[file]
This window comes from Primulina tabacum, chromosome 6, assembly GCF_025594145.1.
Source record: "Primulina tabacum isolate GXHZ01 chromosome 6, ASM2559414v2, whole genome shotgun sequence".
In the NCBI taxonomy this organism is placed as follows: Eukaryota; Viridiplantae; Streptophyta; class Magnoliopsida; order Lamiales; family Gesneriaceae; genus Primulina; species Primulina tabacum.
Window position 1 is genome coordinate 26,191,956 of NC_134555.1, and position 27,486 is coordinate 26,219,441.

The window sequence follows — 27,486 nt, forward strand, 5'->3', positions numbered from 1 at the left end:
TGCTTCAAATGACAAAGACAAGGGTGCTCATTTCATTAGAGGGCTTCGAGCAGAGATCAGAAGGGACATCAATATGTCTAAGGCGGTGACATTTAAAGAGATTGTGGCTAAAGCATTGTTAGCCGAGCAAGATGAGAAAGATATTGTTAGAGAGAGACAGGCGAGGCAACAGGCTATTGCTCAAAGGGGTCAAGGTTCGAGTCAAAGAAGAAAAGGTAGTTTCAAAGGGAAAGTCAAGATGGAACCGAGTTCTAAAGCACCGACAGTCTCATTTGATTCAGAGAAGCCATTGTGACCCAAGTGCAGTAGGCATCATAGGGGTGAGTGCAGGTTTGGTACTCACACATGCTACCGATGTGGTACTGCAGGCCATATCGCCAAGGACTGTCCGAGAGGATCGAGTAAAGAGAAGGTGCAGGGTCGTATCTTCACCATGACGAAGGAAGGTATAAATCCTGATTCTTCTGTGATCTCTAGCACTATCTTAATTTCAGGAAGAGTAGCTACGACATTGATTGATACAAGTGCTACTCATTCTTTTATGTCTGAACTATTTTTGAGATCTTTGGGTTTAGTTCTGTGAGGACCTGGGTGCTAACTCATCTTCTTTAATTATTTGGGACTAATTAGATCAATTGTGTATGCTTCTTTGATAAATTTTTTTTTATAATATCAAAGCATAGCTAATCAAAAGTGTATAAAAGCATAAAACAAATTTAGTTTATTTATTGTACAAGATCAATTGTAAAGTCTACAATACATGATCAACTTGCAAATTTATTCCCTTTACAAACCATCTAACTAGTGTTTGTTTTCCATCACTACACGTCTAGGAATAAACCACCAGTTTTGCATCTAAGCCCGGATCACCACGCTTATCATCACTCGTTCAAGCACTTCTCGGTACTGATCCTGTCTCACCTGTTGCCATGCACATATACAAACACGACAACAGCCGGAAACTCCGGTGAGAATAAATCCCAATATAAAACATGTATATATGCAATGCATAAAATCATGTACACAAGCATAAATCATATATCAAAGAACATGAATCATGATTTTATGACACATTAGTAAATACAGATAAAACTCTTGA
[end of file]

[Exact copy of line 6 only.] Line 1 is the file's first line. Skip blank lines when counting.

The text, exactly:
TGCTTCAAATGACAAAGACAAGGGTGCTCATTTCATTAGAGGGCTTCGAGCAGAGATCAGAAGGGACATCAATATGTCTAAGGCGGTGACATTTAAAGAGATTGTGGCTAAAGCATTGTTAGCCGAGCAAGATGAGAAAGATATTGTTAGAGAGAGACAGGCGAGGCAACAGGCTATTGCTCAAAGGGGTCAAGGTTCGAGTCAAAGAAGAAAAGGTAGTTTCAAAGGGAAAGTCAAGATGGAACCGAGTTCTAAAGCACCGACAGTCTCATTTGATTCAGAGAAGCCATTGTGACCCAAGTGCAGTAGGCATCATAGGGGTGAGTGCAGGTTTGGTACTCACACATGCTACCGATGTGGTACTGCAGGCCATATCGCCAAGGACTGTCCGAGAGGATCGAGTAAAGAGAAGGTGCAGGGTCGTATCTTCACCATGACGAAGGAAGGTATAAATCCTGATTCTTCTGTGATCTCTAGCACTATCTTAATTTCAGGAAGAGTAGCTACGACATTGATTGATACAAGTGCTACTCATTCTTTTATGTCTGAACTATTTTTGAGATCTTTGGGTTTAGTTCTGTGAGGACCTGGGTGCTAACTCATCTTCTTTAATTATTTGGGACTAATTAGATCAATTGTGTATGCTTCTTTGATAAATTTTTTTTTATAATATCAAAGCATAGCTAATCAAAAGTGTATAAAAGCATAAAACAAATTTAGTTTATTTATTGTACAAGATCAATTGTAAAGTCTACAATACATGATCAACTTGCAAATTTATTCCCTTTACAAACCATCTAACTAGTGTTTGTTTTCCATCACTACACGTCTAGGAATAAACCACCAGTTTTGCATCTAAGCCCGGATCACCACGCTTATCATCACTCGTTCAAGCACTTCTCGGTACTGATCCTGTCTCACCTGTTGCCATGCACATATACAAACACGACAACAGCCGGAAACTCCGGTGAGAATAAATCCCAATATAAAACATGTATATATGCAATGCATAAAATCATGTACACAAGCATAAATCATATATCAAAGAACATGAATCATGATTTTATGACACATTAGTAAATACAGATAAAACTCTTGA